Climate, US and China

Sixteen years ago in 1997, 192 countries signed an agreement to cut their greenhouse gas emissions, but the Kyoto Protocol was hamstrung from the start, because it failed to get the backing of the world's current top emitters: the US and China. The Kyoto Protocol expires in 2020, and the latest round of negotiations to replace it kicked off in Warsaw on November 17, 2013. It is clear that this time round the negotiations will need to be tailored towards the demands of the US and China if a deal is to be struck.

Former lead climate negotiator for the Netherlands Maas Groote told news website Responding to Climate Change: "...without [the US and China] you will not have an effective instrument on your hands ...So you have to tailor an instrument that will fit their political context ...At the end of the day you want an agreement, some kind of an outcome, that China and the US can embrace".

While President Obama has indicated that he wants the US to re-engage with the process—a stance he backed up by attending the 2009 negotiations in person—eight years of obstruction by the George W Bush administration made participants wary of US motives. China has been the most notable critic, arguing that it can't be expected to commit to emissions reductions until the US shows it is willing to lead. One of the main sticking points between the two countries is how much responsibility more and less economically developed countries take for cutting emissions.

China has indicated it will accept some emissions curbs, but thinks the traditional economic powerhouses that have—historically been responsible for more emissions—including the US—should take the lead. The US isn't happy with this, arguing that China is now economically developed enough to take responsibility for its emissions. That could mean changes to the way any new deal is structured.

Currently, the Kyoto protocol requires the most economically developed countries—known as Annex I countries—to make the most severe emissions reductions and provide most of the money to help less economically developed countries reduce theirs. China is currently not considered an Annex I country, however—a source of chagrin for the US negotiators, who see China as shirking their international obligations. China maintains that the Annex I countries are yet to meet their own commitments, however. Some countries, including Japan and Australia, look set to miss their Kyoto Protocol emissions reduction targets, and some, like Canada, have abandoned the treaty altogether.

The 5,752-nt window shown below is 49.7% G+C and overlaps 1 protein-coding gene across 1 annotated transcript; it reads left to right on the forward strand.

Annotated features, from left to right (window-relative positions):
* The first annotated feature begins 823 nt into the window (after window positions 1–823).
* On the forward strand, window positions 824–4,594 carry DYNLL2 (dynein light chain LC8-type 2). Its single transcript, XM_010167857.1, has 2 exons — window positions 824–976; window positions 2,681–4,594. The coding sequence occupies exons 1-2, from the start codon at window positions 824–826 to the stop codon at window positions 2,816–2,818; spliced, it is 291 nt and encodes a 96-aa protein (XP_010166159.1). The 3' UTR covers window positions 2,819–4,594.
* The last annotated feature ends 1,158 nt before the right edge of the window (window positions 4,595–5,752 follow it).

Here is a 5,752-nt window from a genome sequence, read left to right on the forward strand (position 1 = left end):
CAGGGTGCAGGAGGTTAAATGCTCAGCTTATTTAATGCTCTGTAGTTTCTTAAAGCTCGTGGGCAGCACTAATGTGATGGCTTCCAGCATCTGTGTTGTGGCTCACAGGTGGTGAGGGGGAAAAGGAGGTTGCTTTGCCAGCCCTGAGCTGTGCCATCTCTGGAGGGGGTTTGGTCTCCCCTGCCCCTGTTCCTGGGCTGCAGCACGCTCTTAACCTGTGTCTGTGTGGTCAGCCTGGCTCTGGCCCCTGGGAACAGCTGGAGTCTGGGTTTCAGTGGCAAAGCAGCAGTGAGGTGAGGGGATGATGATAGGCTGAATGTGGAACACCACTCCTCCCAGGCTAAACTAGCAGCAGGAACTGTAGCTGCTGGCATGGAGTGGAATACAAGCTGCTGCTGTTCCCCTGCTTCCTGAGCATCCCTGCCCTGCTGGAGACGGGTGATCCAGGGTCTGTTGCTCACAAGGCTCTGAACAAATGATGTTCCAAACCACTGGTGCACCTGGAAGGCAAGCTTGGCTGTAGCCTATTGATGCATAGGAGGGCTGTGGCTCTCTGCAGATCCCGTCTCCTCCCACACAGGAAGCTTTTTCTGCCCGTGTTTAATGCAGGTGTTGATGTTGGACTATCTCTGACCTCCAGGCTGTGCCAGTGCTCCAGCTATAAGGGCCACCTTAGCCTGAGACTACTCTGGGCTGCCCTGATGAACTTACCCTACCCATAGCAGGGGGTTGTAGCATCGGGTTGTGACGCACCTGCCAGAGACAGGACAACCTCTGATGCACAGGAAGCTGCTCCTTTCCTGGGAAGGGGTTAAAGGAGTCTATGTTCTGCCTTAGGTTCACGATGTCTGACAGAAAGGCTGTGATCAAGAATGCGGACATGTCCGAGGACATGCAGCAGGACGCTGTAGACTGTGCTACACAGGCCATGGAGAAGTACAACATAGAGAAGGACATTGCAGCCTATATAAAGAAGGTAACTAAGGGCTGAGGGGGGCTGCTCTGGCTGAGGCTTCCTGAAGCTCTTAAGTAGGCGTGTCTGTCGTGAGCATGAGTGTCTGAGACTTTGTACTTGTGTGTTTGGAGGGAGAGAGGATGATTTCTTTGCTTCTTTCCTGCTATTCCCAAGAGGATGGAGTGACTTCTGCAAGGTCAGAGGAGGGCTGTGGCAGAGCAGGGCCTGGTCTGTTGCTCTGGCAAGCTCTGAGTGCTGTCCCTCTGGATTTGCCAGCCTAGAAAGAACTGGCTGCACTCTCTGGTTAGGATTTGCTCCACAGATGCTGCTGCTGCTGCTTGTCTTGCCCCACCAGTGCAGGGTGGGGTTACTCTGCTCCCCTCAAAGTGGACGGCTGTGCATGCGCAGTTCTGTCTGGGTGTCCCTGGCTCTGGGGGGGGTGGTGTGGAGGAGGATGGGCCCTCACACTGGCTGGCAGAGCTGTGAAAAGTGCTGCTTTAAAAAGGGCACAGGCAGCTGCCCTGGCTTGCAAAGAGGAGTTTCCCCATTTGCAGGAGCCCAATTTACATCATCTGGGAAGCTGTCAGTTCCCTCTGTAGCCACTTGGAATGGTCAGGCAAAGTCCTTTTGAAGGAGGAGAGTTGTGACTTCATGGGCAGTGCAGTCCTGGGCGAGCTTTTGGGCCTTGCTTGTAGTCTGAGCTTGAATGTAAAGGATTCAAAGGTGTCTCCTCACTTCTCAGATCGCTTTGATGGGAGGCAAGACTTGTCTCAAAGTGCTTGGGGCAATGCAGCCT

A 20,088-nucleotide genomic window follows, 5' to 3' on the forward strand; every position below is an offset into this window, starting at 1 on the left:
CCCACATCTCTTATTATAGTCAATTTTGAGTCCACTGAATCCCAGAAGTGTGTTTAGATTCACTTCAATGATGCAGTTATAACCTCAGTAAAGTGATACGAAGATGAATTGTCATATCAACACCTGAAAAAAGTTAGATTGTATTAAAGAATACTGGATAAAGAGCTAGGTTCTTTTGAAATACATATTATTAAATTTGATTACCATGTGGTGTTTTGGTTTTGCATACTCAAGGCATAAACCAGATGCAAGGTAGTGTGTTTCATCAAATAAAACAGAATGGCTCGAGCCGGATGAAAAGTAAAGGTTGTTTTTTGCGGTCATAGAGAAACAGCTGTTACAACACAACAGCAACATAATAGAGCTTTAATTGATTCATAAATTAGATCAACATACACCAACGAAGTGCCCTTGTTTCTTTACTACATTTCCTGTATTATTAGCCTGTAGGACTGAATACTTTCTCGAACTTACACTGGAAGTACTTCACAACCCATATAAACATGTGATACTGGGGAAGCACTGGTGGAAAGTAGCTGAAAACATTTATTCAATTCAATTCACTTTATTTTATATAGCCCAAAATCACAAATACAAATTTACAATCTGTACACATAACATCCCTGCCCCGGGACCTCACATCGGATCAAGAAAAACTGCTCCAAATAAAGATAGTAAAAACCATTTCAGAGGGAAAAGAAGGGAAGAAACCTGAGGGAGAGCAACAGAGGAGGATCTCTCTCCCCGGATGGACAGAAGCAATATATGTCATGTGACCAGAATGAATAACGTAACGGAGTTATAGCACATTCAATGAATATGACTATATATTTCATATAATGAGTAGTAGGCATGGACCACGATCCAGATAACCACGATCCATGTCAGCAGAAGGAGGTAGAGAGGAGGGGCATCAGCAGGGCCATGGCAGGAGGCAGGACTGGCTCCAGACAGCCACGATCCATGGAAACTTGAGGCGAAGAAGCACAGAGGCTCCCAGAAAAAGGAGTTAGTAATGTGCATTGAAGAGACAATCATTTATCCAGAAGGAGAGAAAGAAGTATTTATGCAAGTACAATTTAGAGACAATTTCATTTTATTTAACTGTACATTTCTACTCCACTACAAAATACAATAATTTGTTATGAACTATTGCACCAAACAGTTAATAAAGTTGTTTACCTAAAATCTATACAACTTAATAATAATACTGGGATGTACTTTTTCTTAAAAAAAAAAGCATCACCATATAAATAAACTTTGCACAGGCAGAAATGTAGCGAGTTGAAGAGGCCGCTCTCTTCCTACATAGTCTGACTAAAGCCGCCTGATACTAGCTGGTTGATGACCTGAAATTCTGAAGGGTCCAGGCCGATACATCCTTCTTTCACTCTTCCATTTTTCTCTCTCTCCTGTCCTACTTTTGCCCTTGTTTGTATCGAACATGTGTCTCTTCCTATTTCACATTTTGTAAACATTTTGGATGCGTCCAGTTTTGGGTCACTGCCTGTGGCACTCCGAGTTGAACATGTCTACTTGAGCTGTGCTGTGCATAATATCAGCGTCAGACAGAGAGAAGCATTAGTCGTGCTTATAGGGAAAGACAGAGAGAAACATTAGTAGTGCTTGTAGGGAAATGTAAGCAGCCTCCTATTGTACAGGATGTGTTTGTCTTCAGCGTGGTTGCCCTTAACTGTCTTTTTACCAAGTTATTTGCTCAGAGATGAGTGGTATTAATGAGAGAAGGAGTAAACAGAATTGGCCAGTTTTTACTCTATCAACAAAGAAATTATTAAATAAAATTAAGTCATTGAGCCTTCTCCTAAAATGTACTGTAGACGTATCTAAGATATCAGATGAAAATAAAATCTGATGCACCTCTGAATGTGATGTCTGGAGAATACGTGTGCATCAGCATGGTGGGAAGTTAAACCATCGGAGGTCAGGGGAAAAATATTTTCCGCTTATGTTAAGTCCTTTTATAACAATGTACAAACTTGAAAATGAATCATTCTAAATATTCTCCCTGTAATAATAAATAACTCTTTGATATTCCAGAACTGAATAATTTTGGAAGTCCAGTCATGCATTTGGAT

Meanwhile, sea-level is rising. Although the UN climate report significantly increases its projections for sea level rise this century, some scientists warn even those estimates are overly conservative.

In China, the Yellow River delta is currently sinking so fast that local sea levels are rising by up to 25 centimetres per year, nearly 100 times the global average. How tiny islets in the Sunderbans of Bengal delta are gradually vanishing in the Bay of Bengal, is no longer a guarded secret. People are living in prepetual danger of being submerged. Ocean is eating their land and habitat.

For all practical purposes the Kyoto Protocal is dead. Whether the next round of negotiations in Poland could salvage the Kyoto spirit is anybody’s guess. The world’s chances of reaching a deal in 2015, which is the new landmark year in the UN-led process after a 2009 summit in Copenhagen ended in discord. In truth there was not much progress at the 12-day UN Climate Change Convention’s 19th Conference of the Parties (CoP) that began on 11 November 2013, in Poland’s capital Warsaw.     [contributed]

Vol. 46, No. 24, Dec 22 -28, 2013

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